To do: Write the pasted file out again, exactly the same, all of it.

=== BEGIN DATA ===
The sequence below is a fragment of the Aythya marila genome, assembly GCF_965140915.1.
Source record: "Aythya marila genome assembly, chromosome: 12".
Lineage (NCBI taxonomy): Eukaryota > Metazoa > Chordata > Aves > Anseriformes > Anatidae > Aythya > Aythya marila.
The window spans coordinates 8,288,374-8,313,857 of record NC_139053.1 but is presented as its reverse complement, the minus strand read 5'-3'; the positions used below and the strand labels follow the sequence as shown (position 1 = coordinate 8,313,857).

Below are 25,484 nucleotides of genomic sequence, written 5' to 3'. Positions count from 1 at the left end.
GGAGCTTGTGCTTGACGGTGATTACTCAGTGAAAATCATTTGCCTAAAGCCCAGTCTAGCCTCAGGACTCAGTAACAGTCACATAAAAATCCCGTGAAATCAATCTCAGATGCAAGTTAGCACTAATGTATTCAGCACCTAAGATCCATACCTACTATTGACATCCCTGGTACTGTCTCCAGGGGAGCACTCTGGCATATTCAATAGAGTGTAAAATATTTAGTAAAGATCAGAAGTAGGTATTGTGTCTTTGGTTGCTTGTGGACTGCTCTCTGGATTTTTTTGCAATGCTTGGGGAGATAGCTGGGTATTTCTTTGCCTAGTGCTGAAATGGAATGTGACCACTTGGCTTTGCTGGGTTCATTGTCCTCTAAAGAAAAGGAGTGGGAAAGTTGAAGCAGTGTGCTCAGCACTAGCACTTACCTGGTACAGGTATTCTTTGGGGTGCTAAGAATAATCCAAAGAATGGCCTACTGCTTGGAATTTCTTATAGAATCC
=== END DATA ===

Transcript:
The sequence below is a fragment of the Aythya marila genome, assembly GCF_965140915.1.
Source record: "Aythya marila genome assembly, chromosome: 12".
Lineage (NCBI taxonomy): Eukaryota > Metazoa > Chordata > Aves > Anseriformes > Anatidae > Aythya > Aythya marila.
The window spans coordinates 8,288,374-8,313,857 of record NC_139053.1 but is presented as its reverse complement, the minus strand read 5'-3'; the positions used below and the strand labels follow the sequence as shown (position 1 = coordinate 8,313,857).

Below are 25,484 nucleotides of genomic sequence, written 5' to 3'. Positions count from 1 at the left end.
GGAGCTTGTGCTTGACGGTGATTACTCAGTGAAAATCATTTGCCTAAAGCCCAGTCTAGCCTCAGGACTCAGTAACAGTCACATAAAAATCCCGTGAAATCAATCTCAGATGCAAGTTAGCACTAATGTATTCAGCACCTAAGATCCATACCTACTATTGACATCCCTGGTACTGTCTCCAGGGGAGCACTCTGGCATATTCAATAGAGTGTAAAATATTTAGTAAAGATCAGAAGTAGGTATTGTGTCTTTGGTTGCTTGTGGACTGCTCTCTGGATTTTTTTGCAATGCTTGGGGAGATAGCTGGGTATTTCTTTGCCTAGTGCTGAAATGGAATGTGACCACTTGGCTTTGCTGGGTTCATTGTCCTCTAAAGAAAAGGAGTGGGAAAGTTGAAGCAGTGTGCTCAGCACTAGCACTTACCTGGTACAGGTATTCTTTGGGGTGCTAAGAATAATCCAAAGAATGGCCTACTGCTTGGAATTTCTTATAGAATCC